What follows is Marlin learning to brave the frightening waters of the open ocean to find not only Nemo but also his long-lost courage. Is this starting to sound like a typical story arc? Not so, because now’s when the REAL Pixar magic begins! Get ready to meet one of the most wonderful casts of characters you never before thought could exist, and a storyline that weaves its way through so many novel situations that you’ll find yourself pleasantly caught off guard by each step of the characters’ arcs. Dory, voiced by Ellen DeGeneres—whom I never really found funny until this movie—becomes Marlin’s “buddy”, since all Pixar movies have at least some aspect of “buddy comedy” in them. What Dory’s character possesses in the way of an interesting quirk is that she has no short-term memory (think Memento but played for laughs. And laughs there are! My jaw hurt after leaving the theater because I’d been laughing so much throughout the whole thing.)
Another wonderful new character—whom I’m sure you’ve seen prominently on movie posters for the film—is Bruce the great white shark, named after Spielberg’s nickname for the mechanical shark in Jaws. Bruce and two other sharks are trying to reverse sharks’ negative, violent image by changing their own ways. “Fish are friends; not food,” is their mantra they recite at their group meetings and interventions. And just wait until you meet the “tank gang,” the eclectic microcosm of sea life in the dentist’s aquarium, led by Gill, a Clint Eastwood-esque tough guy—err, fish—voiced by Willem Dafoe who’s intent on “breaking them out” of their glass prison.
All the voice talent is perfectly cast too, from Albert Brooks as the timid, neurotic Marlin to Geoffrey Rush as Nigel, a plot-pivotal pelican. As with all previous Pixar productions, John Ratzenberger, Pixar’s half-joking “good-luck charm,” lends his voice to a character—technically a bunch of them—as the collective voice of a school of moonfish that like to do impressions. Ratzenberger isn’t the only returning figure, however. Pixar movies are typically loaded with in-jokes and Finding Nemo is no exception. Look for a surprise appearance by a Toy Story character in the dentist’s office, and watch for Mike from Monsters, Inc. later on. Also, I’ve heard that some characters from Pixar’s upcoming movies The Incredibles and Cars also have brief “preview” cameos, like how Nemo actually first premiered in Monsters, Inc. as a fish mounted on the wall of the trailer Randall winds up in and as a squeaky toy in Boo’s room.
My only criticism of A Bug’s Life was that there were too many “main” characters, each of whom the filmmakers felt they had to squeeze in a character arc for. I was worried that Finding Nemo would suffer the same fate but was pleasantly surprised to see that Pixar had learned from its previous “mistake.” Each character in Finding Nemo is just as developed as they need to be for the story; no more, no less. The result is that no matter how much or little they were in the story, I ended up loving ALL the characters, even Bruce and Darla (the dentist’s daughter) who are the two most terrifying-yet-at-the-same-time-hilarious characters I’ve ever known in cinema.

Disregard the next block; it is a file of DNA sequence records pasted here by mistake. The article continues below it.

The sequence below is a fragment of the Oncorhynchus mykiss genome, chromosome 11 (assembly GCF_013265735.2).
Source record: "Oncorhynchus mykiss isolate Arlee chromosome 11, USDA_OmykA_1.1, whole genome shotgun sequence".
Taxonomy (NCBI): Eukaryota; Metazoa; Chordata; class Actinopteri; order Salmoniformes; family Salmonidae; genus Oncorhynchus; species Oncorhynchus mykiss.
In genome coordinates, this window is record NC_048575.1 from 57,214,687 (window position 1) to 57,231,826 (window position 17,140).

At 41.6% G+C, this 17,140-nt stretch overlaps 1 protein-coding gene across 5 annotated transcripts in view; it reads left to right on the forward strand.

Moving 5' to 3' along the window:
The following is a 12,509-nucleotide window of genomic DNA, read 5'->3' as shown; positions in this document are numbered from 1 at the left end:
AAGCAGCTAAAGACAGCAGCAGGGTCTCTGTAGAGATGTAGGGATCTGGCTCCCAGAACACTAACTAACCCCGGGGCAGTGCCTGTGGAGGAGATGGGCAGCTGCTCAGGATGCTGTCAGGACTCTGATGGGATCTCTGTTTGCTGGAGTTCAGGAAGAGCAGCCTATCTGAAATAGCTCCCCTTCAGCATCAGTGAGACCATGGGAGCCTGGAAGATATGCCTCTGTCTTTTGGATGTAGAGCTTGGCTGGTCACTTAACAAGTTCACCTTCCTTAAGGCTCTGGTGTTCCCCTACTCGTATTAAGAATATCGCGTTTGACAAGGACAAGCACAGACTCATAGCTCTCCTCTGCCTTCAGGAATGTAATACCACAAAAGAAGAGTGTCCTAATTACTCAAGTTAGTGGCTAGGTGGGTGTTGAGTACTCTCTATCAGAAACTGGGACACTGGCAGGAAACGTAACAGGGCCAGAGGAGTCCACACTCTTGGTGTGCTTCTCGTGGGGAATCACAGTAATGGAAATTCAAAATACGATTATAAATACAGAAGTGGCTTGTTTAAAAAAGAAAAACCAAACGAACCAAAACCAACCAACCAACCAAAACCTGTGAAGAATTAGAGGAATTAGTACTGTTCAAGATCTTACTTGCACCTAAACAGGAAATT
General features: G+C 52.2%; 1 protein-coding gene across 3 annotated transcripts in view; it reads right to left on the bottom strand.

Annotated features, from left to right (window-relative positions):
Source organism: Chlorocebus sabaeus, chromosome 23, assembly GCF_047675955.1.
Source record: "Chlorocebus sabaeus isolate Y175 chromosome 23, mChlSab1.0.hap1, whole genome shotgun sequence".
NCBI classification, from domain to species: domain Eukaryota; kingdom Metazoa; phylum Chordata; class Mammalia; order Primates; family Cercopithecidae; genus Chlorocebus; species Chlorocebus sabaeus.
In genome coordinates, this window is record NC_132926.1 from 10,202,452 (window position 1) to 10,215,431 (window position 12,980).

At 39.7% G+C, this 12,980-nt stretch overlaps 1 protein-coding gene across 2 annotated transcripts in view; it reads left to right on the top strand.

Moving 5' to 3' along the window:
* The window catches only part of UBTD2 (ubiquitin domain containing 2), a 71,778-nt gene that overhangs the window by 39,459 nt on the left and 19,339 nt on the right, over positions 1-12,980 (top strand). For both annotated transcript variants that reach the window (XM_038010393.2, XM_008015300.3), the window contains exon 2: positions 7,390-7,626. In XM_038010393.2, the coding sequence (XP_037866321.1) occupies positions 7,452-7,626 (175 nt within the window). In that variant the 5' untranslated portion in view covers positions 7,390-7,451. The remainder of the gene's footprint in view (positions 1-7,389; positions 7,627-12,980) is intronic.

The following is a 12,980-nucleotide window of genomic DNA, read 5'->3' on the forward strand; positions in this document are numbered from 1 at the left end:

Speaking of Darla, I have to say that I really like the direction Pixar is taking with its human characters. In the first Toy Story, the humans looked a bit odd (which is actually rather cool when you realize that the toys were depicted being more life-like than the humans, causing the audience to identify more with the toys than the people…but that’s a point for a whole other review altogether). Now that CGI has evolved to the point where photo-realistic humans are possible, I really love the fact that Pixar is stepping back and “cartooning” the humans. Take a look at the teaser trailer for Pixar’s next opus, The Incredibles, which is included on the second disk of the Finding Nemo DVD set, and you’ll see just how stylized-yet-oddly-realistic human CGI characters can be more interesting than any blandly photo-realistic Final Fantasy: The Spirits Within husks.
I don’t want to spoil anything else in the movie for you, so go see if for yourself NOW! Maybe you’ll see me at the theater since I definitely plan on seeing Finding Nemo more than a few more times!